• Three years and one day after the date of death. Then the account can be closed by the ISA provider 

The earliest of these dates applies. 

The value of the deceased’s ISA holdings count towards their estate. The tax-free benefits are only passed to a surviving spouse. 

Inheritance ISAs are a marketing label not an additional type of ISA. Every ISA can be inherited as described above. But please check your provider’s T&Cs for additional restrictions. 

What happens to my ISA if I move abroad?

You can still put new money into your ISA for the remainder of the tax year when you stop being a UK resident. But you can’t contribute new money again until your residential status changes back.

Your ISA assets will continue to grow free of UK tax. But watch out! Your new country of residence may demand a slice.

In addition:

  • You should still be able to transfer ISAs without losing your tax exemption.
  • Ditto for withdrawing money from a flexible ISA and replacing it.
  • Ditto for inheriting an ISA.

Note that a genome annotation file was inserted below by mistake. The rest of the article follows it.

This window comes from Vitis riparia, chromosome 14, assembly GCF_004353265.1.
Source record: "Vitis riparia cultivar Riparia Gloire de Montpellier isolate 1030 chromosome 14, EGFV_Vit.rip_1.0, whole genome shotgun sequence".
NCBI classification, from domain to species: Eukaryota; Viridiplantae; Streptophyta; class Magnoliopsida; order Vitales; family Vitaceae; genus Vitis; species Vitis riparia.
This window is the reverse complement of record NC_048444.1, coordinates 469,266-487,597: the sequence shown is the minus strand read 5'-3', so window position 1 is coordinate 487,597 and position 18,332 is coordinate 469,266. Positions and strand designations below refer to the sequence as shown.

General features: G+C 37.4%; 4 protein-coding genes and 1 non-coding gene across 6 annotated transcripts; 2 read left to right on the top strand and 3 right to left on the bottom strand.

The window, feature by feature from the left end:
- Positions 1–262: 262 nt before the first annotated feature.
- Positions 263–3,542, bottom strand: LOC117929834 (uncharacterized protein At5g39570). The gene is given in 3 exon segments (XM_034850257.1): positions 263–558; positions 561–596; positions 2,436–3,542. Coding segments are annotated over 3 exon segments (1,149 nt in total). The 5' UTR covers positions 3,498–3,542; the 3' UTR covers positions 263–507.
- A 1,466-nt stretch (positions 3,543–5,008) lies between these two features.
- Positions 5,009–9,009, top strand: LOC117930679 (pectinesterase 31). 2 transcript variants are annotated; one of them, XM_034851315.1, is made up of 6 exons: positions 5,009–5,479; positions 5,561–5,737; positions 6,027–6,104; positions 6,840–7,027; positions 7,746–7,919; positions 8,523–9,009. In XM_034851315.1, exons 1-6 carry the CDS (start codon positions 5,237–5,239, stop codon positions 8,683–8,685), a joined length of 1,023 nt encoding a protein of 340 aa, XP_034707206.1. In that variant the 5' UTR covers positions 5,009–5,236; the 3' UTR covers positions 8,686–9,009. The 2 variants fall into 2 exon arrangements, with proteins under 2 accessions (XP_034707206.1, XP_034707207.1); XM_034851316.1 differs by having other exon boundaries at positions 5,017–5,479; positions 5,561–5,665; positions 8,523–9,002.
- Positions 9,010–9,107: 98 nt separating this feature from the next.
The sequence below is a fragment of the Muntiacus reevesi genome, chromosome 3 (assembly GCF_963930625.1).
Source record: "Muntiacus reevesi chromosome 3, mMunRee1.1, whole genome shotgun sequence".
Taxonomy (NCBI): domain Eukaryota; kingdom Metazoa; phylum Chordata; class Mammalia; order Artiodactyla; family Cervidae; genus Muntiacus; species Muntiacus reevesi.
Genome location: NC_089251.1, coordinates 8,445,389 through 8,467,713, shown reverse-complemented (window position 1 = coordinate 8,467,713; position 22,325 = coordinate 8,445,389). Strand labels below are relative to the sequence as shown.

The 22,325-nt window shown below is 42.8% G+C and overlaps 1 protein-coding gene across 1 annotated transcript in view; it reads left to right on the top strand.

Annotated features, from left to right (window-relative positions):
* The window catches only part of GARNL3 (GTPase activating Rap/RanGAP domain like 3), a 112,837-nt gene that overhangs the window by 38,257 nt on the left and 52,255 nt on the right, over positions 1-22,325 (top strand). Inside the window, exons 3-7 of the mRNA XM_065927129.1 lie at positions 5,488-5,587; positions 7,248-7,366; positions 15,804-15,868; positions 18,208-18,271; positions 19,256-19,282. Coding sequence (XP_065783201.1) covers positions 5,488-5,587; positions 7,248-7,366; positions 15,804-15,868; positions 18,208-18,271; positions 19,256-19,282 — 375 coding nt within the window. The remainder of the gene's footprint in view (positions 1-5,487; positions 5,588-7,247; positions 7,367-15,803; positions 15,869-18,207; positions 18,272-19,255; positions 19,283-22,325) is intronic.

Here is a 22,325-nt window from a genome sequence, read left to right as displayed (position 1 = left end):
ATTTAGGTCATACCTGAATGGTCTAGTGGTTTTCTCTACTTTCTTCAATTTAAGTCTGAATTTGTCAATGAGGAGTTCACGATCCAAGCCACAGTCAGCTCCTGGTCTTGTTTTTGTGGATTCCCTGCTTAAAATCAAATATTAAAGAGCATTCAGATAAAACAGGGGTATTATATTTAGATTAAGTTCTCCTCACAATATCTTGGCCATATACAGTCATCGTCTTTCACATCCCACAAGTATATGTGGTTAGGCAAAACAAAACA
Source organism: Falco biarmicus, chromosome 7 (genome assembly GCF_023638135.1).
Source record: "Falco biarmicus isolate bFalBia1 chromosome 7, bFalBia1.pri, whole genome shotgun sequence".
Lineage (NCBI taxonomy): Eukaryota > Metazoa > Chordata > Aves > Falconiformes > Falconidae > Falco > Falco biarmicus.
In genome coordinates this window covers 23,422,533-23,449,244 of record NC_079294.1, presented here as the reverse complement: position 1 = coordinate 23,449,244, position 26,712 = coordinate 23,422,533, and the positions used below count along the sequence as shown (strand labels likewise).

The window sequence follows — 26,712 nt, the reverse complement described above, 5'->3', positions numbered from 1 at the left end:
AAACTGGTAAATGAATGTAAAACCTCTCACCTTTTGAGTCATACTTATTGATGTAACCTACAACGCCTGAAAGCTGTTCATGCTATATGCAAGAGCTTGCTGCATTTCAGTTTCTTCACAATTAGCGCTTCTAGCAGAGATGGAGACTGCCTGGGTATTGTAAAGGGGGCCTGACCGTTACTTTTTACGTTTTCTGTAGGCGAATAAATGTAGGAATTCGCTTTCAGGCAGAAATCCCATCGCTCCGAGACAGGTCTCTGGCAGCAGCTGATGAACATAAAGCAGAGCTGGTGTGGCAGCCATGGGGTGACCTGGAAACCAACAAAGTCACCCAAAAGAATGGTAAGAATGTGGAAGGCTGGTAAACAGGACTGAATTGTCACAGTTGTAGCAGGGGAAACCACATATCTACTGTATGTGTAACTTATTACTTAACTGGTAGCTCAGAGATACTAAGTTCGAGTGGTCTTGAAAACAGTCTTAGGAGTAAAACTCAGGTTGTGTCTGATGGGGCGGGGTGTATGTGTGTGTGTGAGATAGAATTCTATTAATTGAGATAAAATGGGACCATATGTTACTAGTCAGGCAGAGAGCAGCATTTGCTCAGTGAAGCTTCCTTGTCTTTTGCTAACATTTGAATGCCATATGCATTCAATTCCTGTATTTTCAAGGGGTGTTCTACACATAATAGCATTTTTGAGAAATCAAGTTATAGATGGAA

Check with your provider before doing anything, just to be safe.

You should also tell your ISA provider when you’re no longer a UK resident. The UK means England, Wales, Scotland, and Northern Ireland. The Channel Islands and the Isle of Man are excluded.

If you split your time between the UK and other territories you can do a residency test. This will determine your status. Fun!

You don’t lose your ISA annual allowance if you’re a Crown employee serving overseas, or their spouse / civil partner.

Any questions?

Well, we’re sure this brief post has cleared everything up… But do let us know in the comments if we’ve missed a bit.

Take it steady,

The Accumulator